Joy comes when part of the solution: depression & sadness remain if we expect others to do ‘something’
“You can safely assume you’ve created God in your own image when it turns out that God hates all the same people you do” (by Anne Lamott).
We were saddened after watching the mini-dramas recently playing out in the USA. There were moments of Statesmanship by a few Politicians but, perhaps, not enough.
However, this example can help us reflect on our own daily lives. One of the key challenges for every person is – I think – how to constructively dialogue with people we don’t agree with?
How do we imitate Jesus in today’s Gospel, who was recognised by people: “‘Here is a teaching that is new’ they said ‘and with authority behind it:’”.
Jesus knows the “frustration” of dealing with difficult people (just like us in daily life). People in business have to confront difficult employees and customers on a daily basis.
The opening quotation above is a starting point for us to understand the readings of today, and develop a way forward so that we can all act with authority, rather than like children arguing.
I was inspired by the article What is love asking of us now? about the recent political storms in the USA (Fr Ron Rolheiser OMI, 11-Jan-2021). Fr Ron also quotes a Jesuit priest, Daniel Berrigan (RIP), who was frequently protesting about Government Policies in America: “a prophet makes a vow of love, not of alienation.”
Despite all the criticism, and frustrating people who challenged Jesus, He always responded with love. Not romantic love, but honest loving responses that helps keep the TRUTH alive.
As Fr Ron emphasises, LIES must be exposed to protect the TRUTH and create opportunities for authentic dialogue. Secondly, whatever protest/ objection we make, must be done with civility. We agree to disagree, and express our alternative viewpoints.
Civility means not destroying life or property, and/or to use respectful dialogue. Love can be tough love, but always done in a civil manner, rather than shouting or beating others.
The other key reason why Jesus was recognised to have “authority” was the integrity of his life. No doubt, the Authority of the Church has been reduced, because of a lack of integrity by too many priests and religious. Those of us in religious life really need to be challenged frequently, by the Laity, to act with integrity by our: Actions/Words and Compassion/Sacrifice.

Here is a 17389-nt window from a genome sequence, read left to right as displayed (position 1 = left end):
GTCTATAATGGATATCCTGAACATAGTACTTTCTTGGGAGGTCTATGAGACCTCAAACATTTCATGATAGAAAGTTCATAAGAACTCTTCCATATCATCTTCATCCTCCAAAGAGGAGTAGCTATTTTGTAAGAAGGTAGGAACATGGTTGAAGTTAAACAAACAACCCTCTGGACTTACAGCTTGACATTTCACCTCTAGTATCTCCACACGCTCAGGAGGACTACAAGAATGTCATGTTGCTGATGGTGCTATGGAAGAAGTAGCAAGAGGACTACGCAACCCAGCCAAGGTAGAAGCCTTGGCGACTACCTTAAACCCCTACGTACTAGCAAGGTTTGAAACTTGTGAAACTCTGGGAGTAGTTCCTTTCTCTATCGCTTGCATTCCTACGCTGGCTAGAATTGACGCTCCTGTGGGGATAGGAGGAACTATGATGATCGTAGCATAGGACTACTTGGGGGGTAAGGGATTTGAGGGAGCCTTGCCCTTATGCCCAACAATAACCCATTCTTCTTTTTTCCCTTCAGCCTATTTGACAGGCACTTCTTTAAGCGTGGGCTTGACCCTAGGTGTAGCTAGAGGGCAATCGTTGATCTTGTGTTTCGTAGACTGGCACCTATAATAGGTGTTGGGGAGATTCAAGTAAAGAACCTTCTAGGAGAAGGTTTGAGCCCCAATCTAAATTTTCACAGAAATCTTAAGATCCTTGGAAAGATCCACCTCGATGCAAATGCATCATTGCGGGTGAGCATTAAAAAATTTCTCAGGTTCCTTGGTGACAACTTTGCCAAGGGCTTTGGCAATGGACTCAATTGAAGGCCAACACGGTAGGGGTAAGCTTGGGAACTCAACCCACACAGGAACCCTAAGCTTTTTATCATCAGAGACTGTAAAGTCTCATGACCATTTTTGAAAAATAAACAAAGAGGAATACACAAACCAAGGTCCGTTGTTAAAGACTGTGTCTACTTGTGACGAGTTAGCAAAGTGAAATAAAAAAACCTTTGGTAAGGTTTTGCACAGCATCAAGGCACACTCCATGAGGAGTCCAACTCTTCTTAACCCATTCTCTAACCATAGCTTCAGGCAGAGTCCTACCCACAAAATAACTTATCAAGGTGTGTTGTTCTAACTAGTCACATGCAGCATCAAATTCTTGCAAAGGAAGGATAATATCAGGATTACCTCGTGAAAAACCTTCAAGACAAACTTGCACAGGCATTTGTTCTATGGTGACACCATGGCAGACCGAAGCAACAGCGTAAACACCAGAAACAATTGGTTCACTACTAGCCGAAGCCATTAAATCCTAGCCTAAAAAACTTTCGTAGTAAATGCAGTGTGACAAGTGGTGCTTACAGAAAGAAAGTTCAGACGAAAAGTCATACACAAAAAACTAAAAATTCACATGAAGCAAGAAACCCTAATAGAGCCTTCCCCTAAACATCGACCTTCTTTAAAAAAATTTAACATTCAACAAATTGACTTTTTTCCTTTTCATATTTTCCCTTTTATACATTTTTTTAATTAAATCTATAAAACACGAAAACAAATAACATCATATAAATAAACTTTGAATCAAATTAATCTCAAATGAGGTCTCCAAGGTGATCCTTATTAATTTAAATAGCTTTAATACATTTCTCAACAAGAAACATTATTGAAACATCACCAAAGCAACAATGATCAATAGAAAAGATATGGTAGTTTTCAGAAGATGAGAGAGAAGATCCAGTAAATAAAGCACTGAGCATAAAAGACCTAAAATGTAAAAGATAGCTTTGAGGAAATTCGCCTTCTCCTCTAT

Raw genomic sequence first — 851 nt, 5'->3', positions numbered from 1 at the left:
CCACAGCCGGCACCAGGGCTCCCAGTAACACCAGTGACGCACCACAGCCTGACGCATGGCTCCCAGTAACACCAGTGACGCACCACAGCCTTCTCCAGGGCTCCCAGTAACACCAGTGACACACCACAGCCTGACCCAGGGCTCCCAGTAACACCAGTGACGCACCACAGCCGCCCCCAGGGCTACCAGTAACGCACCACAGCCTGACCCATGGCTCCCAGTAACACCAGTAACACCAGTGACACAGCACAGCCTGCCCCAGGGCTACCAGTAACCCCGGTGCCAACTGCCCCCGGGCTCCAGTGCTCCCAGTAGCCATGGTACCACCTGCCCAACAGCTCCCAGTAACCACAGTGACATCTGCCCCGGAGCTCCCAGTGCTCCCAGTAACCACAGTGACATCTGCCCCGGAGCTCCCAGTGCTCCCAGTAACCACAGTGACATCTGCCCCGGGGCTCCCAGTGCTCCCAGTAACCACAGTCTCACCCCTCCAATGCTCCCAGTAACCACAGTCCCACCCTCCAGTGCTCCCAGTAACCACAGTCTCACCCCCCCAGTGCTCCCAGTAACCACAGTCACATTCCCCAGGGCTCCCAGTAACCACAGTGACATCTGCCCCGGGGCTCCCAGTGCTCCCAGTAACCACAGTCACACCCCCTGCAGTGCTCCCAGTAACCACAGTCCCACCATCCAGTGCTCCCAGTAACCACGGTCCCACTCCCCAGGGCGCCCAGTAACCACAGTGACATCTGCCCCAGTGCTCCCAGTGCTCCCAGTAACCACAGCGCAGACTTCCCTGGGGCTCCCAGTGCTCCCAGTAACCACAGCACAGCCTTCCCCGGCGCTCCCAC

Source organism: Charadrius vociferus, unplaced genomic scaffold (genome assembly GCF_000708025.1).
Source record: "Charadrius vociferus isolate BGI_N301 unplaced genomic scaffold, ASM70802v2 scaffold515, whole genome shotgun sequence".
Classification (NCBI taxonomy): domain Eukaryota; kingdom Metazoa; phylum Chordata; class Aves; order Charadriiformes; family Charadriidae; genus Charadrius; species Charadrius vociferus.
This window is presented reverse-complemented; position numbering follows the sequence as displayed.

When we look at the First Reading, we need to imagine ourselves being “a fly on the wall”. If we imagine the frustration of Moses trying to be a mediator between God and the people, then we can also appreciate the positive and loving responses of Moses to the Israelites.
Moses had to tolerate all the complaints about God, then complaints about himself. However, he responded with love. Perhaps in his tent, at night, he was cursing the Israelites; but his actions in the daylight reveal his love. How many times in the Exodus story do we hear Moses arguing with God to “spare the people”, or “give them another chance”?
We also see the humanity of Moses when he became angry with the people: he broke the stone tablets; he destroyed the “golden calf”. BUT, Moses also “stood in the breach” and blocked God’s “anger”. In the full story of Exodus, we also hear Moses wanting to leave these “headstrong people”. Moses can be a great encouragement to us when we meet difficult people:
Privately we can express “anger”, sadness, tiredness, etc. Hence, we need a Spiritual Director. But, publicly, we are called to express love: not necessarily agreement, but disagree in love.
The letter to St Paul is very interesting, even as it challenges the current values in society about sexuality. The idea of celibacy does not say sex is bad, but identifies the need for sacrifice dedication. In married or single celibate life, to be successful, we give ourselves totally.
“Moses said to the people: ‘Your God will raise up for you a prophet like myself, from among yourselves, from your own brothers; to him you must listen…” In every situation, God is calling one of us to be the presence of Jesus as mediator.
Are we generous enough to respond? Our generosity will ensure a brighter future for us all. However, if we choose to ignore the invitation to make a difference and, instead, complain about everything, asking why the Government has not done something, then our lack of generosity will sadly diminish the joy of our lives, and the Community around us.
Just as Moses placed the options before the Israelites, the choice is also put before us: Choose: Be part of the solution and feel God’s Salvation come alive in us, OR, remain part of the problem and experience sadness, depression and pain.
May God bless our efforts this week to “cast out devils” instead of condemning those we meet.
By Gerard Conlan, OMI